In this third in our Series of Financial Law Insights working through the detail of the Financial Services Legislation Amendment Bill we discuss some of the key factors to consider in deciding whether to become a licensed financial advice provider, and if so, how to structure your business. These factors include:
The first in our Series of Financial Law Insights on the financial advice reforms provides an outline of the Bill and can be found here.
Also in the Series so far:
2 - Key Concepts
The regulatory hurdle you currently need to jump to set yourself up as a provider of wholesale and/or generic financial adviser services, or as someone who employs financial advisers, hardly requires you to lift a foot. Register on the FSPR, pay some relatively modest fees and levies, and you are pretty much done.
Track forward to the new regime, and that’s all going to change. The hurdle to providing financial advice services in the retail space is about to get a whole lot higher. More strategic thought about playing in that space, and how best to go about it, is required.
Do I need to become a FAP?
The first question to ask is whether you actually want to be in the business of providing financial advice to retail clients. If that is a core part of your client value proposition, whether at an entity level or through individuals you employ, you are going to need to get yourself licensed as a financial advice provider.
Why will this become a more significant question? Registering to provide generic/non-personalised financial advice ‘just in case’ makes sense when there is not much involved. Seeking a licence – and complying with its terms – is a different ball game. Those that have previously just dabbled around the edges of financial advice have to decide whether they are in or out – dipping your toes in the financial advice waters in the future will carry with it a hefty regulatory burden.
Do I engage financial advisers or nominated representatives?
Once you have decided to become a financial advice provider, the next conundrum is to decide what form your financial advice proposition will take. If you are just providing generic or automated financial advice at an entity level, it is possible that you won’t need to engage any registered financial advisers or nominated representatives at all. It’s a pretty constrained financial advice model, but workable if your personal engagements with clients are minimal.
The bigger question that most prospective financial advice providers are grappling with is the extent to which interactions with clients will be fronted by financial advisers who are individually registered and accountable, as opposed to being fronted by unregistered nominated representatives. Liability and the extent of your control over the advice process will be key considerations.
Regardless of how you answer that question, it is likely that a proportion of your workforce will be neither financial advisers nor nominated representatives, and therefore can’t give financial advice on your behalf. How is your licence application going to deal with that?
Commentary to date suggests that the more you are reliant on nominated representatives to deliver financial advice on your behalf, the more extensive your policies, procedures, and controls will need to be. FMA will look to see these demonstrated during the licensing process. It’s also possible that licence conditions might limit the type of financial advice nominated representatives can provide.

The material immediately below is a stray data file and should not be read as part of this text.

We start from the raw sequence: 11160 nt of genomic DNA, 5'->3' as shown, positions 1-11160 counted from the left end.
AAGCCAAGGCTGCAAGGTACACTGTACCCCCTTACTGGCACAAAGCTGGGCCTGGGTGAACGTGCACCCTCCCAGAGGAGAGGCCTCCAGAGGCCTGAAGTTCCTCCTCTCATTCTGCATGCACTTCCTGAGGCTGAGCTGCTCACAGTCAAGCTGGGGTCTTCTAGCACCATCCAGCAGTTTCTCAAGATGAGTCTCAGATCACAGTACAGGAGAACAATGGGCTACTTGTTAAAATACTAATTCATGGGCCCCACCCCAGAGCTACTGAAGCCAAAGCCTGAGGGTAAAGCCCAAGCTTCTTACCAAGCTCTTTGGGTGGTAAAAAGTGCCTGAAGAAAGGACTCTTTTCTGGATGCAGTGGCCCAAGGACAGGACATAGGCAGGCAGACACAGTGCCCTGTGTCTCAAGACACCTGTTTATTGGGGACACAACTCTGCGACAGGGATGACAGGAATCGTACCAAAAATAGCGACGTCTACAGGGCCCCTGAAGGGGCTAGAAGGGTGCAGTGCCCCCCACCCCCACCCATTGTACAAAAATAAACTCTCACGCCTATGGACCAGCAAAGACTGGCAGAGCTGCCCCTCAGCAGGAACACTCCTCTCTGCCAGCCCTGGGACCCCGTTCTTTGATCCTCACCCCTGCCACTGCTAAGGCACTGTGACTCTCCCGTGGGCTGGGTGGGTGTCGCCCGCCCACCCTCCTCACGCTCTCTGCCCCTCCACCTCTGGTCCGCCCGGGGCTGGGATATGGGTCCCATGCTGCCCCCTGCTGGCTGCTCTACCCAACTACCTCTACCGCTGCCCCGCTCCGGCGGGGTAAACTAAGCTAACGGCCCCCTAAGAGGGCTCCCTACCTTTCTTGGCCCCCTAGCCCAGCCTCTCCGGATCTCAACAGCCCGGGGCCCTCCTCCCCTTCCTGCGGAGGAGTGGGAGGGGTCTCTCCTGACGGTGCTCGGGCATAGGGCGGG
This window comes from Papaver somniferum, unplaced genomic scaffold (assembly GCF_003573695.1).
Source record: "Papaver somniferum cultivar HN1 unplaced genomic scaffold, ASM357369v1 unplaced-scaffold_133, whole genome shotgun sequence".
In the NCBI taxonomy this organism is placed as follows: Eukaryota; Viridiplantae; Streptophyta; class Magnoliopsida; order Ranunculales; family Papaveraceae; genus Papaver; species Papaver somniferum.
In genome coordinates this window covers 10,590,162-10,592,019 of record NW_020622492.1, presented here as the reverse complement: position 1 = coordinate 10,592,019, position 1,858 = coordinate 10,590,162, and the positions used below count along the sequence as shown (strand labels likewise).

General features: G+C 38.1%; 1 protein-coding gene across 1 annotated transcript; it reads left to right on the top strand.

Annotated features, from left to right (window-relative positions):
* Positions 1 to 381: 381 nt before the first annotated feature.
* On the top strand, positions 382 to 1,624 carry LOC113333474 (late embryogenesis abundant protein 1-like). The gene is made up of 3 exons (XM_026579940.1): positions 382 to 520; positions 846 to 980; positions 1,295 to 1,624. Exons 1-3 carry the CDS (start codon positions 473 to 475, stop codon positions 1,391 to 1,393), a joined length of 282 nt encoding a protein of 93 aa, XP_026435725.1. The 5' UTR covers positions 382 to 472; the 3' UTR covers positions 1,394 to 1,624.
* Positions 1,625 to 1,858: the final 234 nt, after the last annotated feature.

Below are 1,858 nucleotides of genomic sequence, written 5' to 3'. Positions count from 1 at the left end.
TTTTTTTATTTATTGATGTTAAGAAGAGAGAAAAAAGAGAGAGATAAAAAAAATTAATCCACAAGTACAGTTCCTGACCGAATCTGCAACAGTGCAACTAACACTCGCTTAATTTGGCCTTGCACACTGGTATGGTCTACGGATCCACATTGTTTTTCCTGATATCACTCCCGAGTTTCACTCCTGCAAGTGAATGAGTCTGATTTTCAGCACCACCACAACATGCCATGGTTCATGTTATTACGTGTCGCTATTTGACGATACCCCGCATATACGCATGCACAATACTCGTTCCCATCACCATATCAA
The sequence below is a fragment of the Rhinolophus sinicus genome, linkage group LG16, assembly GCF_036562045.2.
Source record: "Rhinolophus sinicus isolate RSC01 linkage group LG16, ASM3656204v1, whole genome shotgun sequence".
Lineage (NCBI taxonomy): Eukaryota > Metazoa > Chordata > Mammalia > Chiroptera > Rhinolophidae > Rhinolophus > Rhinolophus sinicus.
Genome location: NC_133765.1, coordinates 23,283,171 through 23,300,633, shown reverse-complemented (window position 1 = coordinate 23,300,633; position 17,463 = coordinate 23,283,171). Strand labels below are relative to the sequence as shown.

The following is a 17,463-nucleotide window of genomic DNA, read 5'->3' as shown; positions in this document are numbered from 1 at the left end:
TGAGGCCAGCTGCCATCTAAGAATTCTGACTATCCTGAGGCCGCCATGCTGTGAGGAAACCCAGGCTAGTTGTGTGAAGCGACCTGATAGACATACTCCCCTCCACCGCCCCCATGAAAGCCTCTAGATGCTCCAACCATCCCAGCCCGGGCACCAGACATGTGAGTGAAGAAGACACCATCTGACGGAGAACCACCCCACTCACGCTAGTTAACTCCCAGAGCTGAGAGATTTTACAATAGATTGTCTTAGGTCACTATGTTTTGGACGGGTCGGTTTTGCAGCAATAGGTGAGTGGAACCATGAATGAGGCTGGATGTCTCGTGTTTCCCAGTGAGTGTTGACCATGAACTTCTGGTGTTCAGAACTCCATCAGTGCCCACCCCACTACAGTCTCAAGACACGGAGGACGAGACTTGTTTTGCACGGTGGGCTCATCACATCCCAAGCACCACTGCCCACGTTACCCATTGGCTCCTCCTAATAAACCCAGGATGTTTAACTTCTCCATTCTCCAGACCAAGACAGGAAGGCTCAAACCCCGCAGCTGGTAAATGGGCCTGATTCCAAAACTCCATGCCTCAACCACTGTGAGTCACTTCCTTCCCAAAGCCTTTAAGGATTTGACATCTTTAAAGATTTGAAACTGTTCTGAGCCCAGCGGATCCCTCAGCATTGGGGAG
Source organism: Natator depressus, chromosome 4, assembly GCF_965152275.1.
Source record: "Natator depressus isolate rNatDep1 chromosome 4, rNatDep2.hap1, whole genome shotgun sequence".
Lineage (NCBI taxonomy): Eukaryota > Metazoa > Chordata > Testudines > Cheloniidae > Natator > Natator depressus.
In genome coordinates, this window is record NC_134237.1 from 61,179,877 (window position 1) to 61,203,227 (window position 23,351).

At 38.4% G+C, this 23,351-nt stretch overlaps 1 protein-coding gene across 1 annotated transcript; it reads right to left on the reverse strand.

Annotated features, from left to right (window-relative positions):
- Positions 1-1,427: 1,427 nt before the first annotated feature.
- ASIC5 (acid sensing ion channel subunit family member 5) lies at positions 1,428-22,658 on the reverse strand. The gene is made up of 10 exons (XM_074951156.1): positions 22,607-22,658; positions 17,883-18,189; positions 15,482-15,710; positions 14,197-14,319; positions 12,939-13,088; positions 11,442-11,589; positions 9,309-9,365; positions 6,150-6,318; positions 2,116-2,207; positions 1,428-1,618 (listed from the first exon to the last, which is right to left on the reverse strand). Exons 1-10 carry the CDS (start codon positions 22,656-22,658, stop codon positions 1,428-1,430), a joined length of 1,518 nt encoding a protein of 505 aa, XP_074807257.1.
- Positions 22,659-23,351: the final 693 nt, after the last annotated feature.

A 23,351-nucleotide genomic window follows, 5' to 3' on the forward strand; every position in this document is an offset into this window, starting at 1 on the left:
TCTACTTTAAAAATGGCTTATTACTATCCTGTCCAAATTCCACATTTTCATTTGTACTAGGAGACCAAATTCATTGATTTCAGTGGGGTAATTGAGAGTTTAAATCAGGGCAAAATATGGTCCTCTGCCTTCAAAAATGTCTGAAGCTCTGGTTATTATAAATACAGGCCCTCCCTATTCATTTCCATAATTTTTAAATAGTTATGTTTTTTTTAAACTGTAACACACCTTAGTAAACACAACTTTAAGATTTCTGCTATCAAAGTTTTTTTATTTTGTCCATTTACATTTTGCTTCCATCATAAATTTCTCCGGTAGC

The full extent of those consequences will not be known until FMA has developed its licensing guide. However, what seems clear for now is that developing a nominated representative-reliant model is making yourself a potentially uncomfortable bed to lie upon, even without taking into account the increased risk of exposure to penalties that arises when using nominated representatives.
So what are the alternatives?
For product providers who currently provide financial advice as an occasional part of their client value proposition, the question becomes – do you really need to do that? There are a number of exclusions available that we will cover in a future edition in this Series, but if you want to go outside those exclusions, is the financial advice service in question best delivered by the product provider, or by some other entity?
For a financial adviser business, options to consider includes:
If you are a service provider or dealer group office, the options become even more interesting. Do you just focus on supporting those who decide to become licensed financial advice providers, or do you go the next step and offer a financial advice provider licence umbrella yourself as an extension of your services?
The more you consider the proposed reforms, the more questions you come up with. That’s why the time to think about these questions is now, before the Bill goes off to Select Committee and the new Code of Conduct is developed. Otherwise, you risk not identifying the issues that will be critical to your future business success until it is too late to influence their final form.
Start a conversation
If you would like a specific briefing on this or any other aspect of the Bill or what the proposed reforms may mean for your business, or would like advice on what you can do now to plan for the new regime, please contact Catriona Grover on +64 4 498 0816, David Ireland on +64 4 498 0840, Hayley Miller on +64 9 915 3366, Nick Summerfield on +64 9 915 3357, Karen Mace on +64 4 496 5941, or Tom McLaughlin on +64 4 498 0886, or email the team at firstname.lastname@example.org.